From your thread title, I was prepared to say that two weeks in is not enough time to really know whether you will be happy in a school. I’m not sure that works on this occasion though.

    You’ve signed the offer letter, you’ve started the job, so there will be a notice period. As everyone says, you need to find out what that is.

    It might get better. The first few weeks at a new school can feel chaotic, when routines are different. If you really find it impossible, resign at half term. By then you’ll know whether it has improved, or whether your first impressions are lasting.
     
  6. grumpydogwoman

    grumpydogwoman Star commenter

    Everything everyone else said.

    Plus. For future reference.

    1. Join a union
    2. Familiarise yourself with the STPCD
    3. Always find out if a school follows the STPCD or, if it's part of a MAT or an independent, has other contractual obligations
    4. Don't expect a written contract - your word is your bond etc etc - just by turning up and setting to work you have indicated you have accepted the job - contracts don't have to be written down
     
    BioEm, phlogiston, 8sycamore and 3 others like this.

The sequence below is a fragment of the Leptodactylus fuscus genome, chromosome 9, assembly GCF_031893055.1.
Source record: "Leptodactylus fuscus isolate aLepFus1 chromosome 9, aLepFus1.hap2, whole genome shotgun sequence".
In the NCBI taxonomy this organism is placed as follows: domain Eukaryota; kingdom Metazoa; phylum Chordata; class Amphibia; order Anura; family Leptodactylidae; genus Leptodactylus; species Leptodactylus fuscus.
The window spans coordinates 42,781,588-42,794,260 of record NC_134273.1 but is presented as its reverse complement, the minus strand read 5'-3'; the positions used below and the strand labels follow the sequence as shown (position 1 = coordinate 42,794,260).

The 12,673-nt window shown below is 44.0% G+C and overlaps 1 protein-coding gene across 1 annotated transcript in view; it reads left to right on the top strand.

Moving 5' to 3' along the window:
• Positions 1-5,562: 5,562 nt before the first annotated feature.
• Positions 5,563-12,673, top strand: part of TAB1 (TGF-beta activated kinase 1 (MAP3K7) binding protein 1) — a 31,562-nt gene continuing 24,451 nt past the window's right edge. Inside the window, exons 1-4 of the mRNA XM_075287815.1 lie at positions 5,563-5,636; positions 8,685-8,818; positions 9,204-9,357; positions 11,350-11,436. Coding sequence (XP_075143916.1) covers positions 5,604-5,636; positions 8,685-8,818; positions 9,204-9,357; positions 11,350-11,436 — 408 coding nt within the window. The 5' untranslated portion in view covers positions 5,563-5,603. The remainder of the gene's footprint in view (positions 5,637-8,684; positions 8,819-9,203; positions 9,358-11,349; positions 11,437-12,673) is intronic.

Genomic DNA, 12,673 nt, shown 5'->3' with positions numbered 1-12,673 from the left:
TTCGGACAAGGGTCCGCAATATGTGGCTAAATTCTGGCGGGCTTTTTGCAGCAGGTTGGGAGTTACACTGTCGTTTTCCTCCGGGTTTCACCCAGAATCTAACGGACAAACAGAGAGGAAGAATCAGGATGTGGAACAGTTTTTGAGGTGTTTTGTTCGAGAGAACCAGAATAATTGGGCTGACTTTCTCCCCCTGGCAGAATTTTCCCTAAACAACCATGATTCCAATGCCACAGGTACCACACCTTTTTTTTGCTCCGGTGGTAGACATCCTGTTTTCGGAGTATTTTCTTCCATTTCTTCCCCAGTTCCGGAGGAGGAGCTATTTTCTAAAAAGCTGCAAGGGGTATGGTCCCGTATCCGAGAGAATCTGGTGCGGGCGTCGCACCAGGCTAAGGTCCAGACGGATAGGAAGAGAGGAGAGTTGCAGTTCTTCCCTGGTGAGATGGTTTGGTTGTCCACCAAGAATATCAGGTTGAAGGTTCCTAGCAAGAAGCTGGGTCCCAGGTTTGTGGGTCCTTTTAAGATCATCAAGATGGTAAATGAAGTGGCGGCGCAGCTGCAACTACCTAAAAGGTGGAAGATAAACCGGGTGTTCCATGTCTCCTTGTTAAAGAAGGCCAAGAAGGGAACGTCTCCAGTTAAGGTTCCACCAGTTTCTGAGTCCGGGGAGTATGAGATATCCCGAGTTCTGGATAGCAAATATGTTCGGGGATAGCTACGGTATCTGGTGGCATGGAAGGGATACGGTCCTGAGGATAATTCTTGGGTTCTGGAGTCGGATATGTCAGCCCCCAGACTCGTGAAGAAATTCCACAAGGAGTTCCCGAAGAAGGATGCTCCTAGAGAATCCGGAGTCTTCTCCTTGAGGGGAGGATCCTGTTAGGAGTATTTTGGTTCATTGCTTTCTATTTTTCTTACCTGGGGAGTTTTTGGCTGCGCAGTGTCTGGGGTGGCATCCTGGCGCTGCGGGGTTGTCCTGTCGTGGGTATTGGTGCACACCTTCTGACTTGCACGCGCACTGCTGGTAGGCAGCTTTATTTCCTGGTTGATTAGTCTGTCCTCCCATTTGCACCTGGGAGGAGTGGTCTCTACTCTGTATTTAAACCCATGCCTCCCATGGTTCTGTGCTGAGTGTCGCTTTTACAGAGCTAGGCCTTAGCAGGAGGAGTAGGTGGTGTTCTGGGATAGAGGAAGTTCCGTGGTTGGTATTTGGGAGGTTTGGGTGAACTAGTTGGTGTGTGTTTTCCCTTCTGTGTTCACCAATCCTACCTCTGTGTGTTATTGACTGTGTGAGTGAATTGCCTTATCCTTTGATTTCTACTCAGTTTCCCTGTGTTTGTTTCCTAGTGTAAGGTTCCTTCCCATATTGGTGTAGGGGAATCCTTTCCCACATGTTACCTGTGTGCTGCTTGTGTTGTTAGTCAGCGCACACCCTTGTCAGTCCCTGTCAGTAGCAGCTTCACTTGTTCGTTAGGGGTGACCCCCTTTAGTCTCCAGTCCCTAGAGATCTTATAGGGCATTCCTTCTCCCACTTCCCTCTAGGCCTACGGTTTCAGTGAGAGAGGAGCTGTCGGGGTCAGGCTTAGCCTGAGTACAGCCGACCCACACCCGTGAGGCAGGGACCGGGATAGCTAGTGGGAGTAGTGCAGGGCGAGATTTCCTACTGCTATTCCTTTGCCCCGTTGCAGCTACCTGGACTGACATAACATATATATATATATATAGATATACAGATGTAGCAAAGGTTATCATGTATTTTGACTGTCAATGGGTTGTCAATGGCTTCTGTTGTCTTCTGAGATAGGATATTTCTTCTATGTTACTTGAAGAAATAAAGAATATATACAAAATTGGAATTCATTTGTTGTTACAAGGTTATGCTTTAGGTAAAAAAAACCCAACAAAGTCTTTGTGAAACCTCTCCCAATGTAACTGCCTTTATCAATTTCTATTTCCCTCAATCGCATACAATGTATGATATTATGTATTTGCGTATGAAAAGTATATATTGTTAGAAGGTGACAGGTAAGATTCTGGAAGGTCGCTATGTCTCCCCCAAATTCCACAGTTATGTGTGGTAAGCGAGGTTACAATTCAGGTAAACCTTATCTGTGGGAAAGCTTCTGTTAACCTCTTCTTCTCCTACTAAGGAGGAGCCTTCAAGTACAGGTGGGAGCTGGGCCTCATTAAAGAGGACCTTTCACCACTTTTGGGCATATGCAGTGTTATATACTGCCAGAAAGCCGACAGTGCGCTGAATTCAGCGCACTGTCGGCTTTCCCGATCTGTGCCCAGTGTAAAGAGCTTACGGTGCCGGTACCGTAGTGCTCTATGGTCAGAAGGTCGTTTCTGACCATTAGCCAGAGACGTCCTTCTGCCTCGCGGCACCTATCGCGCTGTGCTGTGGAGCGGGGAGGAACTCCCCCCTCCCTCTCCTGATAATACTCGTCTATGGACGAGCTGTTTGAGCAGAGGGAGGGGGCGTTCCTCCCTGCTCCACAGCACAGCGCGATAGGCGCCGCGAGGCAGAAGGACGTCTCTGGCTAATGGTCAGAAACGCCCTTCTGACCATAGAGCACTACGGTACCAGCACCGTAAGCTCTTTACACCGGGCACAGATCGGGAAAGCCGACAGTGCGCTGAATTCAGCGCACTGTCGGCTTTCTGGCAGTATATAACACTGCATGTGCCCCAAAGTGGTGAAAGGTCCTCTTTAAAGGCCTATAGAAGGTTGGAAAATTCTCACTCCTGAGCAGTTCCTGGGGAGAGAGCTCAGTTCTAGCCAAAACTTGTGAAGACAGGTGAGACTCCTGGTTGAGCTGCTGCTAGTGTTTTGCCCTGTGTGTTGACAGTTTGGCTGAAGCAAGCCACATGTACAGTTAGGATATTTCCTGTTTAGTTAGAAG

7. Lara mfl 05

    Lara mfl 05 Star commenter

    Good advice already given above.
    I agree it's early days yet and as people have said, just because you haven't signed a contract doesn't mean you can leave anywhen soon.

    Good advice to start looking around to see if there are actually other jobs available in your new area.
     
  8. flibbertigibit

    flibbertigibit New commenter

    Thank you all for your replies. I know that it wouldn't actually be a good idea, or even possible, to leave. I only did a year in my last school so my CV would look awful if I only lasted a term in this one. Today was really tough though. My year group partner has been in tears on and off most of the day because of stress so I don't want to press her about things, but we are meant to plan together and it's not really happening. I don't have anyone to talk to about it who is actually in a position to help. I was an NQT last year with a mentor and close friendships with colleagues who I could go to for advice. Now I am facing behaviour that is totally new to me (lots of physical fighting, children running out of the building, bad language) and nobody seems bothered. I have a girl who can't speak in full sentences, draws squiggles instead of letters and doesn't seem able to understand simple instructions but the SENCO suggested that my expectations are too high (I teach Year 1.) And even approaching the SENCO makes me feel nervous because the SLT are so hard on us. In the first staff meeting of term they demonstrated how all the apple software we're made to use is linked up to an app so that they can monitor what we're doing at all times, just as they do with the children's ipads.